“Later we will look at other sectors, including state-owned enterprises, especially rail and energy.”
Nationalising Eskom and Transnet? I though the trick was getting rid of them?
Tulelo also has advice for those who fret that the state won’t be able to run nationalised industries properly. “If you give people performance contracts, they will be forced to do better.” But that didn’t work for those who are running the soon-to-be nationalised Eskom right now…
October 30, 2009
Perhaps I’m just stupid. But could someone explain to me why food prices are still rising in the supermarkets, while prices at producer level have been falling for months?
According to the latest producer price index, the prices of agricultural products and manufactured food fell in September, in the case of agricultural products for the second month running. The producer price of processed food – that is, the price at which manufacturers supply retailers and wholesalers – is now almost 2 percent lower than a year ago, while the prices of agricultural food products have fallen on average by almost 6 percent.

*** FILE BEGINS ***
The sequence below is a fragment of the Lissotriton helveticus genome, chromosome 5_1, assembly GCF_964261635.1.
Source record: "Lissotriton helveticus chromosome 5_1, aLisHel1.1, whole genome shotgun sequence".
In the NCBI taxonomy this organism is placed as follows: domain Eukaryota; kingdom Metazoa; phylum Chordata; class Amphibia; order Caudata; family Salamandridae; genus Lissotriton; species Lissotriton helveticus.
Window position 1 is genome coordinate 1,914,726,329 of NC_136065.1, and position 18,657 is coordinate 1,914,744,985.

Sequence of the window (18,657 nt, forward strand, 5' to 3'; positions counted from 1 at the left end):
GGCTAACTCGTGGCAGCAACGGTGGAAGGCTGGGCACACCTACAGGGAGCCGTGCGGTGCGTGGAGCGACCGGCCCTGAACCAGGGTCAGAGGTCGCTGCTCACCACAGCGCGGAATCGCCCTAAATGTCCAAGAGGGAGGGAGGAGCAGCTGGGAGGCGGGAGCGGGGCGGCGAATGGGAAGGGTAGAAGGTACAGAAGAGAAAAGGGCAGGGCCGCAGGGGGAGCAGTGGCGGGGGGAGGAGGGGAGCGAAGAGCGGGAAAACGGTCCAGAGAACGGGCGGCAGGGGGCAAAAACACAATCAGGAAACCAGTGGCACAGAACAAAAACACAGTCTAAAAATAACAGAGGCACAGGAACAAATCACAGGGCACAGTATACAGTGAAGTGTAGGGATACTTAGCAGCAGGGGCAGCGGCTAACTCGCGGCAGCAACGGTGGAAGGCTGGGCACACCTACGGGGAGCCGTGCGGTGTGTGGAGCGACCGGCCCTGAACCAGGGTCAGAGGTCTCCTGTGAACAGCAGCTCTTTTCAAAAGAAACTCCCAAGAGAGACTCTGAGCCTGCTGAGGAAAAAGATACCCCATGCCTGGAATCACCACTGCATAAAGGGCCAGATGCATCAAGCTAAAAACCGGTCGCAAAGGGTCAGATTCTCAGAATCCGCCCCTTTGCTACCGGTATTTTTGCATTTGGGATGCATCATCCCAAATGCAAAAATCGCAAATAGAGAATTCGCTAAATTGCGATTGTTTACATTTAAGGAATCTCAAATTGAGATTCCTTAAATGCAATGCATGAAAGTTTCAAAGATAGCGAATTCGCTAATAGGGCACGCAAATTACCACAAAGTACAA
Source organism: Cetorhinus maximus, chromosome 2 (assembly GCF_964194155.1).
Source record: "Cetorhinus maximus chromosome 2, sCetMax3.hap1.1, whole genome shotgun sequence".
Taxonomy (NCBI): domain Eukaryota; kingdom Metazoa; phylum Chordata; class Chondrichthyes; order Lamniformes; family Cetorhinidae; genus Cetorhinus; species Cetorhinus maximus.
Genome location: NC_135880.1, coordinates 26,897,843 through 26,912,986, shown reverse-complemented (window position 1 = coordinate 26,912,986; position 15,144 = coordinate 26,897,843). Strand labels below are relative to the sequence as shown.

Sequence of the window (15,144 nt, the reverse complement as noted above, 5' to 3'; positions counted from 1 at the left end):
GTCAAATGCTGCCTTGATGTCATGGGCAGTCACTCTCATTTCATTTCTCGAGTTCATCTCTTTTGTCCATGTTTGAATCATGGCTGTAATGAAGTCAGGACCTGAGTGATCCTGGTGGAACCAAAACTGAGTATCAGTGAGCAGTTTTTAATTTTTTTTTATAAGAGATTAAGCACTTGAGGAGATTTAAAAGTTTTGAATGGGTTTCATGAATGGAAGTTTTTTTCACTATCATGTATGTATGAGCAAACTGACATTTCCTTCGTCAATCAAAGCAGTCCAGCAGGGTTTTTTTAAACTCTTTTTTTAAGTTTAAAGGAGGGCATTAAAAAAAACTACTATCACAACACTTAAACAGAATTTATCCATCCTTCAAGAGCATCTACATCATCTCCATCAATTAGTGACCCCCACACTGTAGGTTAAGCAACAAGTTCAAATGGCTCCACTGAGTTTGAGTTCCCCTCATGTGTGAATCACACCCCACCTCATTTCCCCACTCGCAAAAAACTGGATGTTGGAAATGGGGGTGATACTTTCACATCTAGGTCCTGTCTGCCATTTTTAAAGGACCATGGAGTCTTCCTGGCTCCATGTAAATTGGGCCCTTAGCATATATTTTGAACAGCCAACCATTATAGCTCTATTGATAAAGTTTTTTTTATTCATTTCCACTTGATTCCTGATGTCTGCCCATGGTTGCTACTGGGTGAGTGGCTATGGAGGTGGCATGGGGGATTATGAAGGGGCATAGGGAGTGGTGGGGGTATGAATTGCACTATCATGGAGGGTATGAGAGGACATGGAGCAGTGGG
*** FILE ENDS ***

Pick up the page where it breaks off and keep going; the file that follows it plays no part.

In the case of some commodities, prices have plunged dramatically. The price farmers get for grain, for example, is now 22.5 percent – almost a quarter - lower than a year ago. And the price of flour is down 12 percent. Yet, in the supermarkets, the prices of bread and cereals have declined only 2 percent over the same period, according to the latest Consumer Price Index.
Let’s get this straight: the farmer is getting 22.5 percent less for his wheat. The miller is getting 12.1 percent less for his flour. The supermarket is charging just about the same for your loaf of bread.
Meanwhile, the supermarkets continue to rake in record revenues, despite the worst recession in decades. How is that possible?
October 22, 2009
In my previous post, I said that Business Day “regurgitated” Anglo American’s statement on the company’s far-reaching restructuring, which included axing two senior South African executives. Turns out I was being charitable to Business Day. The story on Business Day Online was in fact the statement from Anglo American, verbatim. The “story” was still on the website at 11:30pm.
In the meantime, competitors such as Fin24.com and Bloomberg News have killed the story. There will be nothing left for Business Day’s print edition tomorrow.
If this is the best Business Day, South Africa’s premier business daily, could do on a story of great importance for South Africa, the newspaper has to start thinking seriously about its online presence.